It's hard to know what to make of this Spock who demonstrates confusion and conflict even though at this stage the viewer doesn't know he's only half-Vulcan. In a glorious early moment, he expresses disdain for "one of your Earth emotions" while smiling at Kirk! Kirk refers to the ship's computer as "Mr. Spock's computer" in a comment to Scotty, and it is quickly made apparent that he is the senior scientific officer, the one in charge of theory more than practical matters like medicine or engineering. For all the time Spock criticizes humans for engaging in speculation later on, we hear quite a bit of jumping to conclusions from him in this episode: he insists that the Valiant recording must be garbled when he hears the captain order the ship destroyed, and he concludes with alarming speed that Mitchell must be destroyed as well before Enterprise can suffer the same fate as the Valiant.
Kirk's friend Mitchell is somewhat simpler to understand immediately, necessary since this will be the only episode in which he appears. He reminds me somewhat of Enterprise's Trip Tucker, a guy who gets along with pretty much everyone, speaks in a casual and friendly manner to the captain and doesn't know what to make of the woman doctor he can't charm, so he makes snide comments while coming to terms with more serious possibilities. Mitchell is very interesting for what he brings out in Kirk...a sense of humor both picking on Spock and joking about shared revels, a discussion of the antecedents of the later legendary rakishness with women. For most of the episode Kirk doesn't have to exercise his authority as captain where Mitchell is concerned; he and Mitchell are friends who segue effortlessly into a captain who gives orders and a crewman who obeys them on the bridge, something we will later see with Kirk and Spock. This captain seems to need to have someone around with whom he doesn't have to be the captain, so when he finds himself having to exercise authority over an increasingly contemptuous Mitchell, he's at a loss how to go about it. This isn't like being a father figure to Charlie or being a Starfleet commander to Dr. Crater, this is his best friend.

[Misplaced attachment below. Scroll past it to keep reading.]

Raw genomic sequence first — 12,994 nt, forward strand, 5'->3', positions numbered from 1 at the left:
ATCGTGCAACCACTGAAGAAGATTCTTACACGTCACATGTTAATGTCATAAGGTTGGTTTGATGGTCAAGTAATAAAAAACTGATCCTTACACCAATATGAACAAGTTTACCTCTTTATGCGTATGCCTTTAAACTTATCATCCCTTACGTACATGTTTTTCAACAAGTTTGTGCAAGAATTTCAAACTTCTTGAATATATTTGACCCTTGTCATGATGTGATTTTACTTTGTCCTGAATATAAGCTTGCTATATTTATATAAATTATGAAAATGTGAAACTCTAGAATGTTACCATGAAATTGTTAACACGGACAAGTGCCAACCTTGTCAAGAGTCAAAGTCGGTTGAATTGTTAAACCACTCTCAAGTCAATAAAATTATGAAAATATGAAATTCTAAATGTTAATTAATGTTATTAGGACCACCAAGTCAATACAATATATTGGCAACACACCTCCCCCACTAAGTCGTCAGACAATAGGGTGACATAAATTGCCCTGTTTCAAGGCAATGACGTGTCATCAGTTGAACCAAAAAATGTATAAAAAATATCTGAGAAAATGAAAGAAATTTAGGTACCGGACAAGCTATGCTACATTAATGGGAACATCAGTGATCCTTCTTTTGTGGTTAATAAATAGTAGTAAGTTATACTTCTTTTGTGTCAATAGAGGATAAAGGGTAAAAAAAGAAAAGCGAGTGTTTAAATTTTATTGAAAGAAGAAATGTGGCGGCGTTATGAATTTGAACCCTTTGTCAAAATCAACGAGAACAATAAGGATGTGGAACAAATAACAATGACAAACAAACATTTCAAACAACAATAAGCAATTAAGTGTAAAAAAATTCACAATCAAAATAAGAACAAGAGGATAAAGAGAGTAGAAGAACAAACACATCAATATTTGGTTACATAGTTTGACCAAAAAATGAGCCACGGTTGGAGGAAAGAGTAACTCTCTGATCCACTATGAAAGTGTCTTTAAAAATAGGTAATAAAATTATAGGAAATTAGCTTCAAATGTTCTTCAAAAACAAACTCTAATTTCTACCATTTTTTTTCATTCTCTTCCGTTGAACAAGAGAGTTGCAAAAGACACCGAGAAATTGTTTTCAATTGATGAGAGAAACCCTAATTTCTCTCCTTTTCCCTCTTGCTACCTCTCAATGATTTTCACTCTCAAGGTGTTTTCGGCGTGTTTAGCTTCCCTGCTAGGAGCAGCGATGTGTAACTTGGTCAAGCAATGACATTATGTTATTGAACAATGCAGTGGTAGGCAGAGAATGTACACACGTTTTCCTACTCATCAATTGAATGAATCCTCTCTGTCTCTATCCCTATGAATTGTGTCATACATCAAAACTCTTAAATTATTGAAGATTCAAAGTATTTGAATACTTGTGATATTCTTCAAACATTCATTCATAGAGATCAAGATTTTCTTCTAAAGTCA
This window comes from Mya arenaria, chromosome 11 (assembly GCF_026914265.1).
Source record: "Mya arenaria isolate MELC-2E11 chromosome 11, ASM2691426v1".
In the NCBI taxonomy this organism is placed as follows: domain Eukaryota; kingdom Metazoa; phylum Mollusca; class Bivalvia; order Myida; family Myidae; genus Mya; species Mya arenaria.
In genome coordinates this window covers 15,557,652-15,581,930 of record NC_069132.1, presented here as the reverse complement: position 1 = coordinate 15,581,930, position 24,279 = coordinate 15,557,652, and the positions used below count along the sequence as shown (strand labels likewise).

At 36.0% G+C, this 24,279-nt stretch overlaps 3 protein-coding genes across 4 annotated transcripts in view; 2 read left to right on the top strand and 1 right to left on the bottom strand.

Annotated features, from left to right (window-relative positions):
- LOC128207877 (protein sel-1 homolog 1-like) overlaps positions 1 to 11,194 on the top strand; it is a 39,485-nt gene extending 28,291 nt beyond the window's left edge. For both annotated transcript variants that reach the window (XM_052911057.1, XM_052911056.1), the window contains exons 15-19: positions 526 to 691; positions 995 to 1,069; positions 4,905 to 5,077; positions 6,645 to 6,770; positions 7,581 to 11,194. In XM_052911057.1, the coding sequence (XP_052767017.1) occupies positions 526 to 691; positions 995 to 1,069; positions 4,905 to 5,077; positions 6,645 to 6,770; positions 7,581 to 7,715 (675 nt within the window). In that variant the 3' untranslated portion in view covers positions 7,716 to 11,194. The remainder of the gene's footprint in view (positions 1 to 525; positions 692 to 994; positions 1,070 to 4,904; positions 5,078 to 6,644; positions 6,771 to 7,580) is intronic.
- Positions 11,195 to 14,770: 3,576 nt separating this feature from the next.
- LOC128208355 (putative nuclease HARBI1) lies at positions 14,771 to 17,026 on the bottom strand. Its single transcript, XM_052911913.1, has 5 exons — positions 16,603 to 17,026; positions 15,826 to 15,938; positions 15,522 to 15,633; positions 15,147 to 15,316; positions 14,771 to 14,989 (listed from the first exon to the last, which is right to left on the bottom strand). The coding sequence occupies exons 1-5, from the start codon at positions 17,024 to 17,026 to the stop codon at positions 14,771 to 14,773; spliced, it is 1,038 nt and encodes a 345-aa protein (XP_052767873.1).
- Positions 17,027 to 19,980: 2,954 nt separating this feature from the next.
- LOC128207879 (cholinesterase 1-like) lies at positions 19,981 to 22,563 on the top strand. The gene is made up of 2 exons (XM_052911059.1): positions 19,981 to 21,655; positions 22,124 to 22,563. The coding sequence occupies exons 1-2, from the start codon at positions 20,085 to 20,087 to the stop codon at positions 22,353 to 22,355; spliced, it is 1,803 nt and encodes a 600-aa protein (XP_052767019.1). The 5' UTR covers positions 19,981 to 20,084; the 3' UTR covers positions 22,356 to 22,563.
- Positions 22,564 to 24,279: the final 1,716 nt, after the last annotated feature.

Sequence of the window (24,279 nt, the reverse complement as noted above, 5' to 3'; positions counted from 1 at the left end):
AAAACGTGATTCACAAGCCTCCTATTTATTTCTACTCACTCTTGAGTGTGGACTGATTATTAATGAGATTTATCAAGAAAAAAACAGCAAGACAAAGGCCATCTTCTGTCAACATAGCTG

The give and take in the briefing room is almost reminiscent of Picard and his crew rather than later original series episodes; whereas we often see Kirk taking advice only from Spock, McCoy and Scotty, here he has a team of officers all speaking in absolutes and debating very passionately, even Spock. When Dehner insists that Mitchell could be a forerunner of a new and better human being, everyone in the room stares at her, yet no one seems as shocked when Spock talks about Mitchell as an "it," saying their subject is not the man they know but what he is mutating into. He takes the scientific facts at his disposal and uses them to argue a case for which there isn't yet a lot of evidence, that Mitchell will soon be a threat to the ship and everyone aboard; Lee's evidence from engineering and Sulu's declaration that Mitchell's powers appear to be increasing exponentially rather than step by step all serve his argument.